Yes I can understand that. You may be unphased by ENTJ's because they do tend to have their NT alone/downtime periods that is necessary for them to accumulate information, think, strategize and make plans. Without these, they lose their depth and NTness. 75% of the time when they're with people they will be in "hyper" mode where all that counts is action and making decisions. This can be a setback for people and confuse them alot. On one hand, they can have the image of a very aggressive and driven person. On the other, of a calm, reserved and thoughtful one.
    Last edited by Maverick; 05-31-2007 at 03:13 PM. Reason: joining of posts

  7. #27
    Senior Member ptgatsby's Avatar
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    Quote Originally Posted by Maverick View Post
    People either "above" or "below" me tend to appreciate me. People that I lead were pretty thankful and we got good results. The problem is with people that are supposed to be equal to me and that are not considered as competent as me by superiors. These equals see me progressing very fast and getting good results but feel a growing feeling of resentment over my progress. This is exacerbated by my implicit and automatic attitude of trying to lead. These people then feel talked down to. Then, they see me snatch leadership positions, give strong opinions regularly at meetings, argue with superiors when they are afraid to, ... and I start to take up to much space which makes them dislike me alot. Ironically, though, if I don't try to lead them they expect me to do so and will ask me.
    Hmm, what part of this is a type problem? No one likes an over-achiever, especially when in competition with one. And why worry about it so much if all you are doing is moving ahead? At some point there will be some negative effects, but lets face it, if you are being true to yourself and doing what you like, who cares?

    Is this more about stereotypes in MBTI than anything ENTJ? Because as far as that goes, yes, MBTI typing is extremely harmful.

  8. #28
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    Quote Originally Posted by Xander View Post
    ENTJ's rule and that's the bottom line. I think that when others pull someone down merely for their type it says more about the accusers own vunerabilities than it does about the type they are maligning.

    My father is an ENTJ and one thing that I've learned is that an ENTJ rarely manipulates people. They lead and that's a whole different ball game. Those who think your manipulating them are possibly only feeling manipulated because they don't understand what your trying to achieve (that's usually the bit an ENTJ leaves out of the discussion because it's already set in their minds). The thing my father pointed out as a very good ENTJ characteristic is the desire to come up with and execute plans which are the best for the highest number of people. They are synergistic planners and not blunt instruments of control.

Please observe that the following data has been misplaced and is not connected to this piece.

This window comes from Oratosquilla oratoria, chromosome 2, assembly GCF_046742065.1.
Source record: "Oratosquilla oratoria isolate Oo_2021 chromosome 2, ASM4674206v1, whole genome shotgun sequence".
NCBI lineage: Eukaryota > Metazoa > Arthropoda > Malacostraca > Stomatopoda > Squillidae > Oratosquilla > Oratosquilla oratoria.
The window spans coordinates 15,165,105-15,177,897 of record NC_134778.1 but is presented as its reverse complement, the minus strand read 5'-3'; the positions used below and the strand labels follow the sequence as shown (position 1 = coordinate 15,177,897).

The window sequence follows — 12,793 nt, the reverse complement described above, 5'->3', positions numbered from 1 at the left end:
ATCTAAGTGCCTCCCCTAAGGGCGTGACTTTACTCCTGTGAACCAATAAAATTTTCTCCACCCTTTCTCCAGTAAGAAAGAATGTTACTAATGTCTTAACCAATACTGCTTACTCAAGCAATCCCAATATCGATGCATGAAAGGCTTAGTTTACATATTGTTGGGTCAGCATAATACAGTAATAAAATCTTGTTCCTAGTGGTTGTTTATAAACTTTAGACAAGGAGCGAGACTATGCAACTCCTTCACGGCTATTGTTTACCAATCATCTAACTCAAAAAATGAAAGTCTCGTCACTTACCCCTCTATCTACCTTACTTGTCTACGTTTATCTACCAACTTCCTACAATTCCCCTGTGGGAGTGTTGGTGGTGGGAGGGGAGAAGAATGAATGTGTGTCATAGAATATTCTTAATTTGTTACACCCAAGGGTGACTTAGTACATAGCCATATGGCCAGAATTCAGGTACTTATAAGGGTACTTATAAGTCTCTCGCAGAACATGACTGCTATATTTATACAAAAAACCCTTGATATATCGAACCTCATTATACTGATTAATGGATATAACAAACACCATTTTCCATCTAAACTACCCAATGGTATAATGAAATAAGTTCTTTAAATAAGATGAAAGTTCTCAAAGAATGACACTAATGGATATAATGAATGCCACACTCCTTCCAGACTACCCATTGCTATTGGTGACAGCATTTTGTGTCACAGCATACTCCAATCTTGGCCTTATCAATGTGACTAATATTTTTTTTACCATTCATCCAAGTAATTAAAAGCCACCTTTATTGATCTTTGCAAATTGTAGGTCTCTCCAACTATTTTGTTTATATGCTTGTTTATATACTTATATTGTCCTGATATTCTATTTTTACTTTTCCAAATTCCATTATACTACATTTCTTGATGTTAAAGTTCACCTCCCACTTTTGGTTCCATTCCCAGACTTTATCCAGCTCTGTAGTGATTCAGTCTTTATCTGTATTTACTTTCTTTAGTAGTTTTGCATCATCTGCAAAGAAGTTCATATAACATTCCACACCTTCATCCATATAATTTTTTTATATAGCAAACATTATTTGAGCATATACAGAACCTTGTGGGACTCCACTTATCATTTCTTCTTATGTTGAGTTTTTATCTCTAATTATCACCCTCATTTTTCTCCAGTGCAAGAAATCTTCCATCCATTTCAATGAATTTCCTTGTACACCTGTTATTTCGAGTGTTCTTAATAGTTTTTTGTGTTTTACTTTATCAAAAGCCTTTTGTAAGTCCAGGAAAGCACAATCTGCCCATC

If they don't like you cause of your type... nuts to them.

    If you get judged by your type alone then they are fools and you'd be within your rights to treat them as such.
    That's an excellent point. I never considered myself manipulative of people. I always considered I have a direct and open approach. However, this didn't stop peope from feeling they were manipulated and calling me on it.

    Well, I usually have that attitude of "to hell with it! I don't care what anyone thinks". Then, from time to time, somebody will get emotionally hurt and I'll feel sufficiently responsible to feel bad about it. Then I might go through a questionning phase and think about how I should improve how I deal with people... I'll think of ways of behaving that will make people more comfortable, ways to connect with others, etc. At one point, I'll think "Geez! To hell with this shit! This is exhausting, I just want to be my good old rude self!".

    ENTJ's are very critical of themselves and are their own worst critics. I'm constantly trying to better myself, be a better person, etc.

    Quote Originally Posted by ptgatsby View Post
    Hmm, what part of this is a type problem? No one likes an over-achiever, especially when in competition with one. And why worry about it so much if all you are doing is moving ahead? At some point there will be some negative effects, but lets face it, if you are being true to yourself and doing what you like, who cares?

    Is this more about stereotypes in MBTI than anything ENTJ? Because as far as that goes, yes, MBTI typing is extremely harmful.
    I've seen that many times that no one likes an over-achiever, which is something that I still have difficulty to accept because I will respect anyone that does good at something. To be honest, I do value being with people and all... being left alone is more than my E can deal with and working in a positive atmosphere is always more fun and rewarding. As someone who was used to constantly interacting with people it's pretty dissappointing when people you got along well start to resent you for doing "too good".